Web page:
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Creating an Aggressive Vintage Teal and Orange Look in SpeedGrade

Aaron Williams

In this post we’ll share a formula for getting a unique vintage look in Adobe SpeedGrade!

Color Grading

I was recently asked by a friend to figure out the formula for the stylized vintage color grade seen in this music video:

Looking at the video to break the grade down, it’s a very aggressive teal-and-orange look with varying intensities throughout, but it also has a vintage look with not-so-white whites and lifted, milky blacks. He needed the look created in Apple Color, but I thought it’d be a fun exercise to create the look in Adobe SpeedGrade for this post. Here’s the shot we’ll start with:

The raw image

I did all of this on an adjustment layer above the shot (which is a great feature of SpeedGrade).  For more info on grading with adjustment layers see my previous post: Color Grading in Layers in Adobe Premiere Pro, After Effects or SpeedGrade.  I called the first primary “Look”:

Look Layer

The very first step in creating the look is going to be getting those warm midtones, so we’ll push the overall gamma towards yellow/orange:

Look 1 Warm Push Mids

Look 1 Warm Push Mids Adjustments

Next we’ll pull the shadows back to the teal/cobalt color. We’ll have to do this using the offset control, which we’ll push teal/blue:

Look 2 Cool Pull Shadows

Look 2 Cool Pull Shadows Adjustments

The offset shifts the while image in that direction, so we’ll push some warm tones back into the gain to get where we need to go:

Look 3 Warm Highlights

Look 3 Warm Highlights Adjustments

Now you can see the reason we pushed blue instead of green into the offset for the shadows. When we add the bluish offset with the yellow/orange midtones and highlights, the shadows take on that greenish/teal color we want to emulate. It’s one of the things to consider when dealing with an offset/gamma/gain control instead of a shadow/midtone/highlight setup. You can real more about the different types of 3-way color correctors in this great post by colorist Alexis Van Hurkman.

The next step in emulating the look is to start tweaking the shadows. At the moment, they’re way too saturated. We’ll jump over to the Shadows tab and lower the final shadows saturation:

Look 4 Lower Shadow Saturation

Look 4 Lower Shadow Saturation Adjustments

Now we’ll raise the shadow offset a bit since lowering the shadow saturation darkened that tonal range a bit:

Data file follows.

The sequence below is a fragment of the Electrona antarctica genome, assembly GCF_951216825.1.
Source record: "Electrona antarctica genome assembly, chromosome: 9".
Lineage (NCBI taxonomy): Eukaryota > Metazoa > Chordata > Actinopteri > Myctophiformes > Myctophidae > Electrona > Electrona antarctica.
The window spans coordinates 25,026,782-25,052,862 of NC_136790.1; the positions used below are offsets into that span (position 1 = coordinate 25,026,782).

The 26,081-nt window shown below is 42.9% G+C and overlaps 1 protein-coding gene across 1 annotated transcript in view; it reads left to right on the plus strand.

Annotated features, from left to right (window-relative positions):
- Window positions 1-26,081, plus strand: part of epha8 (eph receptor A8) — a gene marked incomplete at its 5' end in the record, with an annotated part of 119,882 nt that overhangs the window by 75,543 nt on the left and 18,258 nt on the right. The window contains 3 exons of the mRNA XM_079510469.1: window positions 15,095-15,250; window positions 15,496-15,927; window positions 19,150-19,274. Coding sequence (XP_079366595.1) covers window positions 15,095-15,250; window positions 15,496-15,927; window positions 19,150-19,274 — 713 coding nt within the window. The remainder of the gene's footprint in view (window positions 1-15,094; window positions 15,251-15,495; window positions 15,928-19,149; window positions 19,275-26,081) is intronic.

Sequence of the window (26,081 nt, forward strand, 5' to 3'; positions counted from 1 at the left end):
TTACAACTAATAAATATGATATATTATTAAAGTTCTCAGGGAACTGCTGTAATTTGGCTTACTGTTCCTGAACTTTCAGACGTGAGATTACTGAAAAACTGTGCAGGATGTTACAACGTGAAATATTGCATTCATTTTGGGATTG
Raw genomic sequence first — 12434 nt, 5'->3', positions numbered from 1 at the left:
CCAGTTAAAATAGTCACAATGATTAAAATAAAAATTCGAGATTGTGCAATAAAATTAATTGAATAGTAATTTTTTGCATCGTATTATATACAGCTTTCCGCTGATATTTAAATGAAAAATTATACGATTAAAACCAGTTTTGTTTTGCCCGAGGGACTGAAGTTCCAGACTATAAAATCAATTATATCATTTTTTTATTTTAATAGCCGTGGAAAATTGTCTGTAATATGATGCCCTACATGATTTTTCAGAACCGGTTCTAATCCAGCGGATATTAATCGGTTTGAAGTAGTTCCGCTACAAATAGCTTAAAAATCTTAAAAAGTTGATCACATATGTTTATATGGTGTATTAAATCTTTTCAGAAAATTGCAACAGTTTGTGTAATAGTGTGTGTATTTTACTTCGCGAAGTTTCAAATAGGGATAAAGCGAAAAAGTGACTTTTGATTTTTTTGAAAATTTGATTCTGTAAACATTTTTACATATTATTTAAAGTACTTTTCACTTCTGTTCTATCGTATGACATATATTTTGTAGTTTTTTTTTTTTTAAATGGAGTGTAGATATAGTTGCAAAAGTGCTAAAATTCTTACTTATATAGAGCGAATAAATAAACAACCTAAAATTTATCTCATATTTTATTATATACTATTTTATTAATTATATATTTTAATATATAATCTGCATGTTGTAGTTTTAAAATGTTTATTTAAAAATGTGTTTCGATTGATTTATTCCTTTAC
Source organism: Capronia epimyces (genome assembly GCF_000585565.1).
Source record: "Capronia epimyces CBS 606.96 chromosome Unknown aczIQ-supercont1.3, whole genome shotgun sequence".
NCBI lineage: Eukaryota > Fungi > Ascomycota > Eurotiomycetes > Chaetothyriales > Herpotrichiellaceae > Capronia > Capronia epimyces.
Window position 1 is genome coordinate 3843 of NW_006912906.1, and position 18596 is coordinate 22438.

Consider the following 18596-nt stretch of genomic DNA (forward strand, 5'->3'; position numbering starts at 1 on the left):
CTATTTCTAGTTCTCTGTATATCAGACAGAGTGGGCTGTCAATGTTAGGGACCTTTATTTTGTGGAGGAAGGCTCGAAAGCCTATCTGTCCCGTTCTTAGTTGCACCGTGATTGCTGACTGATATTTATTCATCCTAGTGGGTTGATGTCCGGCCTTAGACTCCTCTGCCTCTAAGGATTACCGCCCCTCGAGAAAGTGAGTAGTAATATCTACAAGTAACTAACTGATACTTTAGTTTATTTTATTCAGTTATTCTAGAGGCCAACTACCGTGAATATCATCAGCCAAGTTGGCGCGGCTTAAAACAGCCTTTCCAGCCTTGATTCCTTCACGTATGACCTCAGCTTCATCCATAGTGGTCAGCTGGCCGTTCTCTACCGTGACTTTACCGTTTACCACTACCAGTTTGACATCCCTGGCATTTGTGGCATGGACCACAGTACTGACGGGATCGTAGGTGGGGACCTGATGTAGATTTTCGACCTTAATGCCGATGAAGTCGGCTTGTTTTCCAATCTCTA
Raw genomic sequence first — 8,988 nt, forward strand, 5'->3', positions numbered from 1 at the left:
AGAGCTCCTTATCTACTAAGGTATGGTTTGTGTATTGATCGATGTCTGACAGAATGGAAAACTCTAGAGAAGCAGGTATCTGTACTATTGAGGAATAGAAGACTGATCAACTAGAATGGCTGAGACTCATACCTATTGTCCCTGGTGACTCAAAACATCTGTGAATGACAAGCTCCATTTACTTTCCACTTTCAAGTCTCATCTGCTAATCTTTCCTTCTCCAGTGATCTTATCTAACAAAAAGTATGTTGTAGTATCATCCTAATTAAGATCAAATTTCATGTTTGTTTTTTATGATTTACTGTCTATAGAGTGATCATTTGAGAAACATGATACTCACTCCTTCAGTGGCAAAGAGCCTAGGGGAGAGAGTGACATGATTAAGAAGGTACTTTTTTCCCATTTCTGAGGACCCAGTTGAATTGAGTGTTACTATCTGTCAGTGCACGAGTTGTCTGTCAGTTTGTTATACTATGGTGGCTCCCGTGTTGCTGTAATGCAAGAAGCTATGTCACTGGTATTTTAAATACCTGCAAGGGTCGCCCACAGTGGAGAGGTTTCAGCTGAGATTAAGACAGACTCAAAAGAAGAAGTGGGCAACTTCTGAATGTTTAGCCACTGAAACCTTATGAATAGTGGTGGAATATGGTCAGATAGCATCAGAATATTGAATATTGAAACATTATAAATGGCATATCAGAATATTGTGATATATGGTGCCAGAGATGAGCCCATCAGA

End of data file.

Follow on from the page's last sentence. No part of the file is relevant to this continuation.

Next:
Look 5 Lift Shadow Offset

Look 5 Lift Shadow Offset Adjustments

Now we start to make the look more aggressive. We’ll switch to the Overall tab and raise the overall saturation to get those really rich colors in the example:

Look 6 Raise Saturation

Look 6 Raise Saturation Adjustments

Now this really screws up the skintones, but we’ll address that in a minute. Before that, we want to make some tonal/contrast adjustments. We want to crunch the shot a bit, so we’ll lower the offset:

Look 7 Lower Offset

Look 7 Lower Offset Adjustments

Then we’ll raise the gain:

Look 8 Raise Gain

Look 8 Raise Gain Adjustments

Then we’ll raise the gamma a bit:

Look 9 Raise Gamma

Look 9 Raise Gamma Adjustments

Now we’ll move on to correcting those skintones. Add a new secondary  layer (I called it Skin Key):

Skin Key Layer

First we’ll pull a key on the skintones. Your qualifier settings will vary based on your footage, but here’s what mine ended up being:

Skin Key Selection

First we’ll push the offset a little bit towards yellow and away from red:

Skin Key 1 Offset Color

Skin Key 1 Offset Color Adjustments

Then we’ll do the same in the gain:

Skin Key 2 Gain

Skin Key 2 Gain Adjustments

The goal isn’t to make his skin normal. The goal is to make his skin yellow/orange instead of red. After that, an adjustment to saturation finishes the adjustment:

Skin Key 3 Lower Saturation

Skin Key 3 Lower Saturation Adjustments

Now we’re going to work on the vignette aspect of the look. Add a new layer, and make sure you switch the vignette/mask setting to outside, since that’s what we’ll be doing first (note the circle-in-rectangle button options at the top):

Outside Vignette Layer

Here is the window shape I used for this vignette:

Outside Vignette Shape

Now we’ll just lower the offset a bit to darken the edges:

Outside Vignete 1 Lower Offset

Outside Vignete 1 Lower Offset Adjustments

Now we’re going to affect the inside of the window, so make a new layer and switch it to inside the mask (using the circle-in-rectangle looking buttons):

Inside Vignette Layer

We want the middle of the shot to be a bit more milky, so lower the contrast using the slider:

Inside Vignette 1 Lower Contrast

Inside Vignette 1 Lower Contrast Adjustments

Then we’ll raise the offset to make it even lighter in comparison to the edge vignette we created:

Inside Vignette 2 Raise Offset

Inside Vignette 2 Raise Offset Adjustments

The last step is to create the clipped whites and blacks, but that’s not really an easy thing to do in SpeedGrade. The only way I found to do it was to create a LUT in After Effects using Color Finesse where I clipped the curves at the top and bottom. To save you time, download that LUT here.

Once you have the LUT file, create a new LUT layer in SpeedGrade:

LUT Layer

The LUT layer is a special layer you can get to with the + button to the right of the new secondary button. Once you’ve gotten the layer, select the LUT:

LUT Selection

Doing that gives you the final look!


It’s worth noting that this is a very aggressive look that is heavily dependent on you footage, production design, etc. and may need to be dialed back in darker shots.  If you’d like to download the free SpeedGrade preset for this look, you can get it here.